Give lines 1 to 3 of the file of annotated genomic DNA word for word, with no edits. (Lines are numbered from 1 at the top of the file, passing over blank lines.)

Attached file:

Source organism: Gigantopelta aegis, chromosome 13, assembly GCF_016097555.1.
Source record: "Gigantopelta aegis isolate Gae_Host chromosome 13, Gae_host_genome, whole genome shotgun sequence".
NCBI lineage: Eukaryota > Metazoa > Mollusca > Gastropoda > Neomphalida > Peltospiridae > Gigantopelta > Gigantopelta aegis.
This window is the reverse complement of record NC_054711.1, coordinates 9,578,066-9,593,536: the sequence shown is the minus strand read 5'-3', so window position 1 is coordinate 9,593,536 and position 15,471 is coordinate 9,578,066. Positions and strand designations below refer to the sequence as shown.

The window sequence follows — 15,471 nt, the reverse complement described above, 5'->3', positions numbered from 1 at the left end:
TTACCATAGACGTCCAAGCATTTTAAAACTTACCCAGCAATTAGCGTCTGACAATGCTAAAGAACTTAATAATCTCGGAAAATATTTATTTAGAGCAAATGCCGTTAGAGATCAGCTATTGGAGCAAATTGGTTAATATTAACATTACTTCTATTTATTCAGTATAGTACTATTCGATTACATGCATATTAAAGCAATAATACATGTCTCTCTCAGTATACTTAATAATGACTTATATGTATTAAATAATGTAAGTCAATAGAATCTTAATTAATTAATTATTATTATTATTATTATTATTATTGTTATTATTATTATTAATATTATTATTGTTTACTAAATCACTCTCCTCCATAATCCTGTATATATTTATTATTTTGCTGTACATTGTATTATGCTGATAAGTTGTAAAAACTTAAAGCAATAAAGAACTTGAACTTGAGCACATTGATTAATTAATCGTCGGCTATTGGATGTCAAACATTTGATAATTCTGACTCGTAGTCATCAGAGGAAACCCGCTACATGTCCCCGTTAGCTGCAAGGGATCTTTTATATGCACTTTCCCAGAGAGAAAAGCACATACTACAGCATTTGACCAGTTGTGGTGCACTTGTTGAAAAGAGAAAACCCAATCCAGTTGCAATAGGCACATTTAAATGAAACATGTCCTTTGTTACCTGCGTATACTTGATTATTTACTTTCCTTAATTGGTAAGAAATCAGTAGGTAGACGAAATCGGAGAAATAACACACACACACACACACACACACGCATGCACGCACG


Source organism: Gigantopelta aegis, chromosome 13, assembly GCF_016097555.1.
Source record: "Gigantopelta aegis isolate Gae_Host chromosome 13, Gae_host_genome, whole genome shotgun sequence".
NCBI lineage: Eukaryota > Metazoa > Mollusca > Gastropoda > Neomphalida > Peltospiridae > Gigantopelta > Gigantopelta aegis.